To complete the 23,452 miles (37,742 km) easterly circumnavigation, Lucky Lady II had been adapted with an added fuel tank in the fuel bay. Even with the extra fuel capacity, the aircraft required refuelling at various points along the route. Four B-29 Superfortresses, adapted to serve as tankers, refuelled the B-50 over Lajes Air Force Base in the Azores, Dhahran Airfield in Saudi Arabia, Clark Air Force Base in the Philippines, and Hickam Air Force Base in Hawaii.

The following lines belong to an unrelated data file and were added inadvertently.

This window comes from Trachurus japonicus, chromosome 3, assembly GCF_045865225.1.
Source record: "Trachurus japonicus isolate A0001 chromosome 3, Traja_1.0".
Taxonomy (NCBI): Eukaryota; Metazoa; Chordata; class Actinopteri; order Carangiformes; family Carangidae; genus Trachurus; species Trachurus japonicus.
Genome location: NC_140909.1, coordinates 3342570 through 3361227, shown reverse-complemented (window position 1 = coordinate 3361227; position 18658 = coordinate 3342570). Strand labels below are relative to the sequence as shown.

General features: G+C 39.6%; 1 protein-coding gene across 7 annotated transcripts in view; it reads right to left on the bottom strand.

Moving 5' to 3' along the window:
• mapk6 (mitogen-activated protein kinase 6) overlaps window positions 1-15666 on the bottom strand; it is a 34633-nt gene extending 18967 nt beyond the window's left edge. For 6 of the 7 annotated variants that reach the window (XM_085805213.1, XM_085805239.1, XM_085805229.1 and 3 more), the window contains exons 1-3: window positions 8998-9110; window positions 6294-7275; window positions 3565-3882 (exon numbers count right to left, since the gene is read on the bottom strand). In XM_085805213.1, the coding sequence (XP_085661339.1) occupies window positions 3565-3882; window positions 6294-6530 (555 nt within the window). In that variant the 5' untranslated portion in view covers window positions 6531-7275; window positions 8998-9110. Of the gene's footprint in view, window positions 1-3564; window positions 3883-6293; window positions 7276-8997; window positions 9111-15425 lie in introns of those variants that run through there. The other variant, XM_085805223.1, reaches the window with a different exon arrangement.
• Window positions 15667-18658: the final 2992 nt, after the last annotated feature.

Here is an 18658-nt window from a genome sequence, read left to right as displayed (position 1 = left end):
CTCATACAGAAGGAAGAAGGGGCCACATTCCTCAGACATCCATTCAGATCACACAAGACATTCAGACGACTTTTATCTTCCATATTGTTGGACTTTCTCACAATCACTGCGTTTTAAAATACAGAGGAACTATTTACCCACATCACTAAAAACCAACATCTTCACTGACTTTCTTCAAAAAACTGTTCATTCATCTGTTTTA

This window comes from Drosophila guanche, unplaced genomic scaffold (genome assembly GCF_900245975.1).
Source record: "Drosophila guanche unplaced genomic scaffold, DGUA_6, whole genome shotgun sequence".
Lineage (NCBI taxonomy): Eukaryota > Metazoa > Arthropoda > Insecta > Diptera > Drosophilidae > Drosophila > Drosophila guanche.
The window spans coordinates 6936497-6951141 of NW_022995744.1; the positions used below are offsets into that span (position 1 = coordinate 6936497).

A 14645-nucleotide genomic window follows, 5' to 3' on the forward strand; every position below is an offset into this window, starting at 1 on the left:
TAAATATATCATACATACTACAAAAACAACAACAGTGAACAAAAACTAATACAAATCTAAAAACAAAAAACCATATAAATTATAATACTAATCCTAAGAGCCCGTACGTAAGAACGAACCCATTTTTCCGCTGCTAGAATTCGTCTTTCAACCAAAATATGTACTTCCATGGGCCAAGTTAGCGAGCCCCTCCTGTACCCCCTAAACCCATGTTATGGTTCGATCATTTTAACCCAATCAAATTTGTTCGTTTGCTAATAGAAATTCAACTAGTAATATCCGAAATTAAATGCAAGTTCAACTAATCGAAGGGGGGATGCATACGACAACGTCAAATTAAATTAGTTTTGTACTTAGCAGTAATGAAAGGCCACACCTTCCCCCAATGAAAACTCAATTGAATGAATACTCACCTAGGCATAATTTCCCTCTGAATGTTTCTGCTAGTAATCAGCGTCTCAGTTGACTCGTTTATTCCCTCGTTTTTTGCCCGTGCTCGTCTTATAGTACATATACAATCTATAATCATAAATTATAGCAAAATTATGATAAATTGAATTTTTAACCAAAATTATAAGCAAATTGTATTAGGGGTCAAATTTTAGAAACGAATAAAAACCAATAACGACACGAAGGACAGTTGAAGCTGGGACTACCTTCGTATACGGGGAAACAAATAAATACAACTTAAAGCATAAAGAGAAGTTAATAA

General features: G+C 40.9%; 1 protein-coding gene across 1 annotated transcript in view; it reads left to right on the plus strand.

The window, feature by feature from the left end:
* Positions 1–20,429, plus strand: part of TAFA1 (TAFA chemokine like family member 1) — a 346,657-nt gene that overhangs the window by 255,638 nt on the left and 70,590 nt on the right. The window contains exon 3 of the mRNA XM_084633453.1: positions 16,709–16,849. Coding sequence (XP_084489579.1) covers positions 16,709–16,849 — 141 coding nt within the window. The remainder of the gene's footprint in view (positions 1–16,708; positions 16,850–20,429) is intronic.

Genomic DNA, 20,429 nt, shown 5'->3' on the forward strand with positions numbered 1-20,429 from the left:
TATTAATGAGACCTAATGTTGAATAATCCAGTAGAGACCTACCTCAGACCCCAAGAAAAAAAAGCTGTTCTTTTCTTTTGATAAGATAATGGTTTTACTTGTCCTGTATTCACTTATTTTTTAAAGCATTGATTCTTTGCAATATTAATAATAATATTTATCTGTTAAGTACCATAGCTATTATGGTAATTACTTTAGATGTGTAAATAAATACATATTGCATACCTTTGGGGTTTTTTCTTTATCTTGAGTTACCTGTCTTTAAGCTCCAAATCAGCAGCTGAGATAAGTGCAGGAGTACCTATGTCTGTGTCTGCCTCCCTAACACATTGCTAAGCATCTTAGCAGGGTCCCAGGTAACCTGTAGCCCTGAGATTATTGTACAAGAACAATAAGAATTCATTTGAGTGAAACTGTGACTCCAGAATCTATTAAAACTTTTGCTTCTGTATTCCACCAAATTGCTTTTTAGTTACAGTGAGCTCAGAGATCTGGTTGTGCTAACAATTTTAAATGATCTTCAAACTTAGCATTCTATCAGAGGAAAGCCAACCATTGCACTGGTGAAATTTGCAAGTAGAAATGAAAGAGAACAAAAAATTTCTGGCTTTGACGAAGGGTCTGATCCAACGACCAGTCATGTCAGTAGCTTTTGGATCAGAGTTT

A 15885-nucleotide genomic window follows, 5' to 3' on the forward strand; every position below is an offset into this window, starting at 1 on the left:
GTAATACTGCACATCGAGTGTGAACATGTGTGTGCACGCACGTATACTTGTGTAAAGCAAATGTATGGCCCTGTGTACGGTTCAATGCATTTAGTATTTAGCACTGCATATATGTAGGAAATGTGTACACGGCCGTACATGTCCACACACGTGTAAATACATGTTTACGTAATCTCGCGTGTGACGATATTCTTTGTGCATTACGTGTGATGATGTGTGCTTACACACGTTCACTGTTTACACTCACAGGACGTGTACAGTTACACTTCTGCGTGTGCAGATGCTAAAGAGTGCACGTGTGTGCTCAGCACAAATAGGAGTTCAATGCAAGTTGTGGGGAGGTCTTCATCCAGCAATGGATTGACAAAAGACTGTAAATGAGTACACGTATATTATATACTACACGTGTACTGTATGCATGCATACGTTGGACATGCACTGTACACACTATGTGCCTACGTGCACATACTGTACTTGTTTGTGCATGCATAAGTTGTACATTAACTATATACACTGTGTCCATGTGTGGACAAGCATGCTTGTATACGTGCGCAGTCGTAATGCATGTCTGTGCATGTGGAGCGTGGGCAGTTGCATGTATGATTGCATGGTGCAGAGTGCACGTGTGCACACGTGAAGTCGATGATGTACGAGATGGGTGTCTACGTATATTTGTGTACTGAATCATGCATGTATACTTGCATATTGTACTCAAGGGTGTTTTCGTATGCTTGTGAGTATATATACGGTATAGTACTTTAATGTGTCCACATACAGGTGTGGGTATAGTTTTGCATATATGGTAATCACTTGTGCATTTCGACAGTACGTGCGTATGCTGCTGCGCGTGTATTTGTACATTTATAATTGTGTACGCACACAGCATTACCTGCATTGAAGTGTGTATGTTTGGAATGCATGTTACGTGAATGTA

The record breaking flight had a sinister significance. It demonstrated that the United States could deliver a nuclear bomb anywhere in the world. Thankfully, Lucky Lady II was never called upon to fulfil this function, and it’s fuselage is now on display at the Planes of Fame Museum in Chino, California.